The F-22 versus the F-35. On the one side, you have the world’s best aircraft in air dominance. On the other hand, you have the world’s most expensive weapons purchase program. Despite their similarities in many aspects, the F-22 Raptor and F-35 Lightning II are two quite different aircraft.
These two aircraft can perform many of the same missions, however the F-35 was ordered into production to cover the holes left by the F-22. Similarly, the F-35 has flaws where the F-22 excels. The cost and capability of the F-22 and F-35 are the primary differences.
The F-22 Raptor that launched the fifth generation is probably the scariest sight an enemy pilot can see in the skies. However, they will very certainly never see or hear the F-22 until it shoots them down. The Raptor is so highly advanced that not even the United States’s closest allies were permitted to purchase it for fear of the technology getting into the hands of the wrong people. In 1998, Congress passed an amendment prohibiting its sale.
There are now 187 operable F-22s in service, a modest quantity when compared to other aircraft in the United States arsenal. Nonetheless, the Air Force has begun retiring the Raptor and plans to cut that number even further by sending 33 Raptors to the boneyard. The F-35, unlike the F-22, is a multirole aircraft, and as the phrase goes, “a jack of all trades is a master of none, but oftentimes better than a master of one.”
It is slower than other fourth-generation vehicles and lacks thrust vectoring. However, it compensates for its shortcomings in other areas. For starters, it is very technological, with sensors, computers, and data linkages to absorb and share information.
The DAS, the electronic warfare suite, the data connection, and the EOTS system, which serves as both an IRST and a laser designator, are a few examples. The F-35 also has a more versatile mission profile, whereas the F-22 is primarily a superiority fighter. Furthermore, the F-35 can launch from land or sea and possesses VTOL, improving its mobility.
Let us compare the prices of the F-22 and the F-35. The F-22 is not cheap. Because of rising project costs, the US Air Force had to halt F-22 manufacturing early. A single aircraft costs an estimated $334 million, including research and development (unit cost of $150 million). The Air Force wanted 700 F-22s but had to suspend production after just 200 were built since they were already over budget. An F-22 flight costs around $60,000 per hour.
With such a large price tag and no immediate threat in the open air requiring the most formidable fighter plane in the world, the United States Military needed to devise a more feasible, less expensive long-term answer.
Lockheed Martin is now under contract to supply the Pentagon with 90 new F-35s for $8.2 billion. After the program is completed, over 2,400 F-35s are projected to be built for the Navy, Air Force, and Marine Corps. One aircraft is anticipated to cost $91 million. The flight costs about $67,000 each hour.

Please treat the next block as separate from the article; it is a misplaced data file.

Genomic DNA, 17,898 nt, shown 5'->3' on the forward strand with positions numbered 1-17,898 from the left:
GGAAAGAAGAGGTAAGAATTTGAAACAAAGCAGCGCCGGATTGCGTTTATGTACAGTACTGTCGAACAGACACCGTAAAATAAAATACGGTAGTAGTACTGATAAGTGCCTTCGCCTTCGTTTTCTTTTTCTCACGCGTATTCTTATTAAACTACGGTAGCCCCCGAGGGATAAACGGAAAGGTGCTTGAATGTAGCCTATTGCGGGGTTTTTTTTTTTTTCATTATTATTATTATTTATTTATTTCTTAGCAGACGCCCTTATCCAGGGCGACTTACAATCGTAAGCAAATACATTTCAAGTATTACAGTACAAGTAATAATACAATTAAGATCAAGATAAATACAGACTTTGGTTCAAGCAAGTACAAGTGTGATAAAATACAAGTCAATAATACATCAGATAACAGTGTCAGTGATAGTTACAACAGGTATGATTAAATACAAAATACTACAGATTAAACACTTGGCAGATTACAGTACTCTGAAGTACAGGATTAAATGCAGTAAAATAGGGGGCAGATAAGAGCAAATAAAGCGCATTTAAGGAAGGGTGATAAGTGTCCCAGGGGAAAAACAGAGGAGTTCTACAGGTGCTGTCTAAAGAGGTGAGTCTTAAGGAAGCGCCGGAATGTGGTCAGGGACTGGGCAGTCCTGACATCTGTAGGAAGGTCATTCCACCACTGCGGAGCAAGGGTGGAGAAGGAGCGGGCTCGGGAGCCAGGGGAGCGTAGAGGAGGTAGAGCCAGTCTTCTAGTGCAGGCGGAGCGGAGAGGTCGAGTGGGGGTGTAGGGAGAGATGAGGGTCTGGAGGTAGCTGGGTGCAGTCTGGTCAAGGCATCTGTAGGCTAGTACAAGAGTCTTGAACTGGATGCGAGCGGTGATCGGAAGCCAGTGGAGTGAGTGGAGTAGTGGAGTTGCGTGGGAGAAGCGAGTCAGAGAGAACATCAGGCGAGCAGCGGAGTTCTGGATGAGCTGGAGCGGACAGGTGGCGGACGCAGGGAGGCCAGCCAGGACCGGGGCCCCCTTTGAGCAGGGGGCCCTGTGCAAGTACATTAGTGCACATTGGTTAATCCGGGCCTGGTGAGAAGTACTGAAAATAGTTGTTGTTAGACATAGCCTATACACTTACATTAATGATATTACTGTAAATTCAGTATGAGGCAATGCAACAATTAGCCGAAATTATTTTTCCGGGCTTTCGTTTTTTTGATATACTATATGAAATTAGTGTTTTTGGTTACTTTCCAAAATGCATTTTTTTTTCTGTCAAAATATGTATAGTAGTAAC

What about the manufacturing of the F-22 against the F-35? The F-35 Lightning II will be produced by the United States Military until 2037, owing to its greater ability to engage targets on land and lower production costs. The final F-22 was delivered in 2012.
Northrop Grumman’s AN/APG-77 radar is specially designed for the Raptor. It provides the F-22 with an almost insurmountable advantage: it can find and fight the opponent without that aircraft ever spotting the F-22 on its radar. The AN/APG-77 employs a 2,000 transmitter/receiver module active and electronically scanned antenna array. It can also send data over a secure channel and jam adversary electronics systems.
Countermeasures are also included in the F-22. When a heat-seeking missile detects an F-22 Raptor, it fires flares to divert the heat-seekers. When a radar-guided missile latches on to an F-22 Raptor, it fires chaff (small particles of reflecting material) to scatter the radar waves.
The AN/APG-81 avionics system from Northrop Grumman is installed aboard the F-35 Lightning. The 81 variant has all of the same air-to-air capabilities as the AN/APG-71, but it also has high-resolution ground mapping, an Advanced Electro-Optical Targeting System (EOTS), and a specifically designed AN/ASQ-239 Barracuda electronic warfare system.
These and other devices equip the F-35 Lightning with unprecedented 360-degree situational awareness. The F-35 is also equipped with multispectral imaging countermeasures. Let’s compare the size and speed of the F-22 and F-35.
When it comes to sheer speed, the F-35 just cannot compete. However, it was not designed to do so. The F-35’s air-to-ground combat architecture does not allow for breakaway speed. It has a top speed of 1.60 Mach and less mobility in dogfight settings than the F-22. The F-22 can reach a top speed of 2.25 Mach. It has a top speed of 62,000 feet per minute, while the F-35 has a top speed of 45,000 feet per minute.
The F-22 includes a weapons compartment intended specifically for air-to-air warfare. The primary bay, positioned at the bottom of the fuselage, can house six LAU-142/A launchers for missiles meant for beyond visibility adversaries. Each side weapons bay on the fuselage’s left and right sides houses an LAU-141/A launcher for shorter-range missiles.
The F-35, which was developed for a more varied engagement strategy, also includes a distinct weapons compartment. The F-35’s bay is deeper and narrower than the F-22’s, allowing it to carry bigger bombs for air-to-ground combat. The F-35 can carry the following air-to-ground bombs: AIM-120 AMRAAM, AIM-132 ASRAAM, and AIM-120 AMRAAM.
Brimstone anti-tank missiles, cluster munitions, the Joint Direct Attack Munition, and the Paveway bomb series Some of these can weigh as much as 2,000 pounds. A 1,000-pound bomb can be carried by an F-22. Scroll down to see an infographic that compares the F-22 to the F-35.